Let’s toast to the changes in Australia's drinking culture
THE manager of O'Dowd's Irish pub, Michael Fallon, has seen some changes in Australia's drinking culture these past few years.
It seems he is not the only one, with recent data suggesting the days of the boozed-up Aussie stereotype are numbered.
The Australian Bureau of Statistics released a report last week into the nation's alcohol consumption, which showed it at its lowest level since the 1960s.
It also indicated Australians were now more interested in the quality of the alcohol they were consuming, with a rise in craft beers and ciders.
Wine consumption had also risen by 26% in the past 50 years.
The average Australian consumes 9.7 litres of pure alcohol a year.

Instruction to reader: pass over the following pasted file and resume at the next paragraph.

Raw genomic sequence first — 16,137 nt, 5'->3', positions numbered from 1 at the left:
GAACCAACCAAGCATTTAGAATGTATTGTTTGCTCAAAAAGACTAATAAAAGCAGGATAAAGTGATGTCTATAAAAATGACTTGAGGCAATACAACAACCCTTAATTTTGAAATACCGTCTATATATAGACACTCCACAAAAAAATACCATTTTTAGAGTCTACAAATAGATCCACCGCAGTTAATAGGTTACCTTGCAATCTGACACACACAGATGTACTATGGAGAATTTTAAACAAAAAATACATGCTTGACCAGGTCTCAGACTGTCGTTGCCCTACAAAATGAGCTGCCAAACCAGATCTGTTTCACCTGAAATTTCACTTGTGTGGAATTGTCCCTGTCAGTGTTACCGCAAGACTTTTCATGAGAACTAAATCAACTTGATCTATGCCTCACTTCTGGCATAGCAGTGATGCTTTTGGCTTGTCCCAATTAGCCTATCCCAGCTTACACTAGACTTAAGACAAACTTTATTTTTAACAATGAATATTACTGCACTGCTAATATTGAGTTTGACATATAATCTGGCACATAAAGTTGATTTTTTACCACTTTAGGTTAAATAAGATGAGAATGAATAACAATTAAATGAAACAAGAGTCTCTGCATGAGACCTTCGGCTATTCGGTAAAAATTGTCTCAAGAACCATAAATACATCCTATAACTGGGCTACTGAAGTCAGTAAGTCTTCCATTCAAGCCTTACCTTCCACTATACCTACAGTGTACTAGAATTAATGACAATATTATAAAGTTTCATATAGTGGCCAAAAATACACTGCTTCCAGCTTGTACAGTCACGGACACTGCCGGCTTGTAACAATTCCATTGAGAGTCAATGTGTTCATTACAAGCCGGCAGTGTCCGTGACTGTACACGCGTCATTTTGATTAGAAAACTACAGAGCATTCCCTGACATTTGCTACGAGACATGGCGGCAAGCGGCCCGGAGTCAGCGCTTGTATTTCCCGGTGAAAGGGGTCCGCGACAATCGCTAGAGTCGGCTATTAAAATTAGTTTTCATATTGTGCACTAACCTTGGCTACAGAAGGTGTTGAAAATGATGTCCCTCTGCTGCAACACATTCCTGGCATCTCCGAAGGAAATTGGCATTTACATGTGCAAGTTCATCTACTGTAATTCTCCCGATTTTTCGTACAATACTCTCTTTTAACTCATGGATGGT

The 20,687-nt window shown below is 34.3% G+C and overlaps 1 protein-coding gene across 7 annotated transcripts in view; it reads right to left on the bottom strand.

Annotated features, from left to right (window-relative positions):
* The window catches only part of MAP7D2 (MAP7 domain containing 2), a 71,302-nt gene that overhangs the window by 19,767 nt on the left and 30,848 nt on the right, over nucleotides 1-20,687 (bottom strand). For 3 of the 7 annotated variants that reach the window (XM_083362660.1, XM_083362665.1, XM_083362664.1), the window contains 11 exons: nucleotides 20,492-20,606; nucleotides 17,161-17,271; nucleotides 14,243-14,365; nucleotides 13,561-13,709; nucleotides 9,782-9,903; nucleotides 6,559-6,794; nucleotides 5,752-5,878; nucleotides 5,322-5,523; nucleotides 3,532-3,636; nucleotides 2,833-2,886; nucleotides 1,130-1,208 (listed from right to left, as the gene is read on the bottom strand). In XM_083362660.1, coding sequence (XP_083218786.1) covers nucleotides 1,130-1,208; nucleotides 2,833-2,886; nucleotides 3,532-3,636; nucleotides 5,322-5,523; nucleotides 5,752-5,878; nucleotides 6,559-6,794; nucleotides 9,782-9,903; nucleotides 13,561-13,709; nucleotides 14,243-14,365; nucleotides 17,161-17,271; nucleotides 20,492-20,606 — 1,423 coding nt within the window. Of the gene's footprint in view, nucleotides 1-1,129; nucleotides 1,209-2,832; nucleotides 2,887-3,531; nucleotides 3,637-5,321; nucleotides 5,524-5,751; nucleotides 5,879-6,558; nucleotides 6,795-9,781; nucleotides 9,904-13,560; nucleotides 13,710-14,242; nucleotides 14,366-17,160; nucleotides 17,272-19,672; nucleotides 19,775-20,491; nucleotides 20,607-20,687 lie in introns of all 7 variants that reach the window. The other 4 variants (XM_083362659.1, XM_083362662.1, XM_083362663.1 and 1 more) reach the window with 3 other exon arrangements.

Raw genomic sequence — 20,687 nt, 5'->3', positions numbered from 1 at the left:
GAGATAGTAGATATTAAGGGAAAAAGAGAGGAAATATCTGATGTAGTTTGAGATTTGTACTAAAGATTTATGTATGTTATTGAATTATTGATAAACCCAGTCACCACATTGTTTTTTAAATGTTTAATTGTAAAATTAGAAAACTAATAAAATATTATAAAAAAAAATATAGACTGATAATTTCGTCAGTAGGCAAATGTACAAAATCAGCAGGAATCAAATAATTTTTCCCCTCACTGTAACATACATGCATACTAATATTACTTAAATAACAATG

Rockhampton's Mr Fallon has seen up close the change in people's drinking tastes.
"The patterns of what they are drinking have definitely changed and the emergence of the craft beer market, speciality beers and all different beers in the past decade has been an enormous rise," he said.
"It's still a small portion of the market but people's habits have definitely changed. I think people have wised up; the whole shift is toward having a better experience."
A statement released by the Australian Liquor Stores Association said the ABS findings demonstrated how misleading claims of an "alcohol epidemic" were.
"Continued falls in per capita consumption highlights that Australians are having a sensible and mature relationship with alcohol," it said.
"Many will enjoy a glass of beer at the footy, or at home watching the game, but don't want to miss the highlights of the game by drinking to excess."
Per capita consumption of beer (L)
(Australian Bureau of Statistics)